As imperiled wildlife, wolves were placed under the protection of the Endangered Species Act to ensure their recovery in Idaho and across the Northern Rockies. An important part of that recovery is transferring management of wolves to the states. For that critical step to take place, Idaho and the other states must produce workable plans that ensure sound, science-based management and sustainable wolf populations.
Due to its expansive wilderness and national forests, Idaho is home to approximately 800 wolves, the largest core wolf population in the western U.S. However, Idaho's current state wolf management plan would allow for more than half of the state's wolves to be killed within a year of delisting. A dramatic decrease in wolf numbers would fragment the regional population and prevent wolves from returning to adjacent habitat in Washington and Oregon. Idaho's Governor C.L. "Butch" Otter also increased concerns regarding state wolf management when he declared that he wanted to obtain the first license to kill a wolf once they were under state control. While the political conflicts are largely polarized, a growing number of ranchers, wildlife conservationists, and state and federal biologists are working together to test and implement nonlethal methods to help prevent livestock losses to wolves.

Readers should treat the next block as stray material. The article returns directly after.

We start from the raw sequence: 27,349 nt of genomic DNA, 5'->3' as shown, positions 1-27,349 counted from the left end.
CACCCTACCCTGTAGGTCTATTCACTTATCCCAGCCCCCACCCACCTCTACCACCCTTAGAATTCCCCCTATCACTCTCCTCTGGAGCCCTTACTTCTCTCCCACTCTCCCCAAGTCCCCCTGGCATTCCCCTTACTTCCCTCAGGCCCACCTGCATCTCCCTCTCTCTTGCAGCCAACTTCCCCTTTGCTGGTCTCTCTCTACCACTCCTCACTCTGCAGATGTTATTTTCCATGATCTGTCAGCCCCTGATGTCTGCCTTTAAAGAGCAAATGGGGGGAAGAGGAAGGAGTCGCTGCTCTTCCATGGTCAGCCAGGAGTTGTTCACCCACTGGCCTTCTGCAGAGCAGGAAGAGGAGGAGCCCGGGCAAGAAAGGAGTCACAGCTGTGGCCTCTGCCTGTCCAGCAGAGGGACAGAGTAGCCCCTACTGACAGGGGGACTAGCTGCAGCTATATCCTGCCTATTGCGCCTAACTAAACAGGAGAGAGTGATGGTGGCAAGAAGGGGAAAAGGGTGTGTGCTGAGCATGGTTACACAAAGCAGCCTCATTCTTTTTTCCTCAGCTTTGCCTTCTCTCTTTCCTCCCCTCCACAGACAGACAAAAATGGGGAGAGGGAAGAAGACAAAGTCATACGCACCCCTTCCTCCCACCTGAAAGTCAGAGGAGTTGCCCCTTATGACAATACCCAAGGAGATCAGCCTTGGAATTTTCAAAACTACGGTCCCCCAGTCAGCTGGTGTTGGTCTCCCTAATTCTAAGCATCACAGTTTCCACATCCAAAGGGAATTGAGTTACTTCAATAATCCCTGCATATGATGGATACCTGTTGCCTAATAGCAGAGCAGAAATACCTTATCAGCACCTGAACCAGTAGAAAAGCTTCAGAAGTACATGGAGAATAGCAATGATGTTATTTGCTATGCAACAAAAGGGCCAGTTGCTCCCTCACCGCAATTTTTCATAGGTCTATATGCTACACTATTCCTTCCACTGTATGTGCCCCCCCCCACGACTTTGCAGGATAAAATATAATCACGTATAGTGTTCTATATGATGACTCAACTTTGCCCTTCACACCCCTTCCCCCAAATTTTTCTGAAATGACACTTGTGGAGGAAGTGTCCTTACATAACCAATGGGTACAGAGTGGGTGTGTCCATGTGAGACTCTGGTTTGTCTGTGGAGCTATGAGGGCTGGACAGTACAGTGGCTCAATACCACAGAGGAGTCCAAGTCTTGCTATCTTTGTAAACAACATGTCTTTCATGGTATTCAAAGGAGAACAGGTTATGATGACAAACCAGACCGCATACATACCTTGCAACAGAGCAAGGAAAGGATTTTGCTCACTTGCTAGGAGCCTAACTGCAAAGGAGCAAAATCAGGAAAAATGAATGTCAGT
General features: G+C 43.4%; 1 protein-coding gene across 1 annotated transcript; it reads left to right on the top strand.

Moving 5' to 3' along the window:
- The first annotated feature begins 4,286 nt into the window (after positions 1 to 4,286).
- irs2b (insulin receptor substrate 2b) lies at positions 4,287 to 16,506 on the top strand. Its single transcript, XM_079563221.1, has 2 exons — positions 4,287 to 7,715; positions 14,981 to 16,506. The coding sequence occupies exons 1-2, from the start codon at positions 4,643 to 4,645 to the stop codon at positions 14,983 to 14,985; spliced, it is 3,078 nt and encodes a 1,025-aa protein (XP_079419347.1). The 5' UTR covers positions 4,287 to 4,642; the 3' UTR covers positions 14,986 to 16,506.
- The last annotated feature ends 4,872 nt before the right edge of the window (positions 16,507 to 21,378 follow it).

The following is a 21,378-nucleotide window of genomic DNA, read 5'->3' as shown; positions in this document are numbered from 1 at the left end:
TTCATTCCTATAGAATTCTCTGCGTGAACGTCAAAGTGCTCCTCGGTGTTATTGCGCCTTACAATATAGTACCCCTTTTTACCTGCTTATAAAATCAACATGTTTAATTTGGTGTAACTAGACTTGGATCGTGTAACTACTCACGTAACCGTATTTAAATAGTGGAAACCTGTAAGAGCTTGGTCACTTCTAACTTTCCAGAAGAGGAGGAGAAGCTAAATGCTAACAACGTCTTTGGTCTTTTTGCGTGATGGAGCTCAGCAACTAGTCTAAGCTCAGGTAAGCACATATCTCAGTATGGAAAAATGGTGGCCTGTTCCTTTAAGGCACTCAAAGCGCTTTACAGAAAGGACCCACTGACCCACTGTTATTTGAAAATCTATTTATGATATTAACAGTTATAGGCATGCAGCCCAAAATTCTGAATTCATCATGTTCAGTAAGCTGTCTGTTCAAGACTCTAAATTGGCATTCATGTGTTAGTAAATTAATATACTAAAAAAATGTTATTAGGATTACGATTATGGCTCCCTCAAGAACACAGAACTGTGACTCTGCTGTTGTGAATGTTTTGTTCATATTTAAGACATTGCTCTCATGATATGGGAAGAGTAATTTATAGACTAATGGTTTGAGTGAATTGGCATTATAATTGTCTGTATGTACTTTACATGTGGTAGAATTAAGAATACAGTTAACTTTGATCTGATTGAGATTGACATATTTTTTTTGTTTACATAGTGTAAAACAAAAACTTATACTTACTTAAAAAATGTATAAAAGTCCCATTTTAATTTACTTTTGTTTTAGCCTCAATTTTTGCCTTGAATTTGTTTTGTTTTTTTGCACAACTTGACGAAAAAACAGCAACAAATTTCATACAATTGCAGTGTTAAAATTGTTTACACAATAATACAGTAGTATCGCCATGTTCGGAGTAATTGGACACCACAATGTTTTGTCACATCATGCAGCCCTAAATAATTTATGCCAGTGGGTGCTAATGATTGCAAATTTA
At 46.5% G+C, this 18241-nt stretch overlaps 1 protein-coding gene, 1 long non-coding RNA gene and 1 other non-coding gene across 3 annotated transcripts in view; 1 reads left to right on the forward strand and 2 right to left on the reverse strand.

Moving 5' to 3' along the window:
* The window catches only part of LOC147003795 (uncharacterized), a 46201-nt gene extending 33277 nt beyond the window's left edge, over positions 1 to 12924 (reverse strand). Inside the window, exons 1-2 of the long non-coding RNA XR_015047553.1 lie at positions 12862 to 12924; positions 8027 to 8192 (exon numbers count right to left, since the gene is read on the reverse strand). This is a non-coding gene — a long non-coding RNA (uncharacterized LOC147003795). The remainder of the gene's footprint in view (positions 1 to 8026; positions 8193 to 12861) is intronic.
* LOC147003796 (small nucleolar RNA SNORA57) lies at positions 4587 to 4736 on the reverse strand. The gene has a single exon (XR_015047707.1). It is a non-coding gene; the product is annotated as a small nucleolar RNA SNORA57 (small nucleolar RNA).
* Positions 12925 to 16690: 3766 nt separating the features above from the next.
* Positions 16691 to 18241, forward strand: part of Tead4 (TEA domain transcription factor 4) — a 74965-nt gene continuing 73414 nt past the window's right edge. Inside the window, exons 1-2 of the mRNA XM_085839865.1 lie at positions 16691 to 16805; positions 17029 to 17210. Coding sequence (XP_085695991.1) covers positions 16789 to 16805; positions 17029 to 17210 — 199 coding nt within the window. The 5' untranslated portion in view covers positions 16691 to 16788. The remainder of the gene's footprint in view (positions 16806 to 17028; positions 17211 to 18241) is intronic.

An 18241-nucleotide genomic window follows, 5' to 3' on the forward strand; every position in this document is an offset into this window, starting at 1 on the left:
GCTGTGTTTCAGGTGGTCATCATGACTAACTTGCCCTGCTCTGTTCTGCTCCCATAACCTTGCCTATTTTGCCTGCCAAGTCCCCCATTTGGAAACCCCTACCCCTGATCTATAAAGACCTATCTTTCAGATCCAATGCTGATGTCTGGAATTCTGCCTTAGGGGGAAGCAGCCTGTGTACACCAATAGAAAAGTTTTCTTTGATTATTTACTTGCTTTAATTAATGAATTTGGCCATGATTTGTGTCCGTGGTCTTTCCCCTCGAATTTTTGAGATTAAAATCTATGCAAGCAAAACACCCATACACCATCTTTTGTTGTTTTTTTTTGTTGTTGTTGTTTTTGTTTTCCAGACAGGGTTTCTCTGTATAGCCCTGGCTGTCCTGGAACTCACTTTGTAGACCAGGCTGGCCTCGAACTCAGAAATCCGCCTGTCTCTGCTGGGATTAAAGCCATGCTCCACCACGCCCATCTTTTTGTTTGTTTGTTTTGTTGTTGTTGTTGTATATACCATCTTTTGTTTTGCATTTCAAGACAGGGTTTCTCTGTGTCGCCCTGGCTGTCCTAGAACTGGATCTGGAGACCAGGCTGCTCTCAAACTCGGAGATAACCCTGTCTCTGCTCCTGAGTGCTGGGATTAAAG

Most state biologists believe that a drastic, sudden reduction in wolf numbers is not only unnecessary for conflict reduction, but also harmful to the recovery effort. While fair chase hunting may be part of a sound management plan, killing half the wolf population is not. We’d like to see such arbitrary and aggressive numbers removed from the plan in favor of biologically based management. We’d also like to see greater emphasis on and support for proven, non-lethal methods of reducing livestock conflicts, such as using guard dogs, range riders, and electrified, portable fencing.Read the Full 2008-2012 Plan